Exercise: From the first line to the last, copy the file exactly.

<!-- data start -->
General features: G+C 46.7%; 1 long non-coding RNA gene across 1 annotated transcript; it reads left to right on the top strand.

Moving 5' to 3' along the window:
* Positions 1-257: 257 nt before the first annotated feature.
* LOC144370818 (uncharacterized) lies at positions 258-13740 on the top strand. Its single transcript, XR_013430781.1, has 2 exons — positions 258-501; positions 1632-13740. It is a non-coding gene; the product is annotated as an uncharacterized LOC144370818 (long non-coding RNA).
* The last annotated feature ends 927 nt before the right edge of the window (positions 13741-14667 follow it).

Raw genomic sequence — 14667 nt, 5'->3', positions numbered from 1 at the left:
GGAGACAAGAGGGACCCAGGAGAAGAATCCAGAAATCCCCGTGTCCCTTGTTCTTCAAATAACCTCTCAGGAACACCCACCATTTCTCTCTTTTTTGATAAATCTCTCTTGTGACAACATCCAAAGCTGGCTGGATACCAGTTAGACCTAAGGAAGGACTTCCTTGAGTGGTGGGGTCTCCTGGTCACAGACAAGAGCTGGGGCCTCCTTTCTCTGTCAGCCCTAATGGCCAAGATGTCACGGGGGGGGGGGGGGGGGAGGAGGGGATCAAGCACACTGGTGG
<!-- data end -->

General features: G+C 46.7%; 1 long non-coding RNA gene across 1 annotated transcript; it reads left to right on the top strand.

Moving 5' to 3' along the window:
* Positions 1-257: 257 nt before the first annotated feature.
* LOC144370818 (uncharacterized) lies at positions 258-13740 on the top strand. Its single transcript, XR_013430781.1, has 2 exons — positions 258-501; positions 1632-13740. It is a non-coding gene; the product is annotated as an uncharacterized LOC144370818 (long non-coding RNA).
* The last annotated feature ends 927 nt before the right edge of the window (positions 13741-14667 follow it).

Raw genomic sequence — 14667 nt, 5'->3', positions numbered from 1 at the left:
GGAGACAAGAGGGACCCAGGAGAAGAATCCAGAAATCCCCGTGTCCCTTGTTCTTCAAATAACCTCTCAGGAACACCCACCATTTCTCTCTTTTTTGATAAATCTCTCTTGTGACAACATCCAAAGCTGGCTGGATACCAGTTAGACCTAAGGAAGGACTTCCTTGAGTGGTGGGGTCTCCTGGTCACAGACAAGAGCTGGGGCCTCCTTTCTCTGTCAGCCCTAATGGCCAAGATGTCACGGGGGGGGGGGGGGGGGAGGAGGGGATCAAGCACACTGGTGG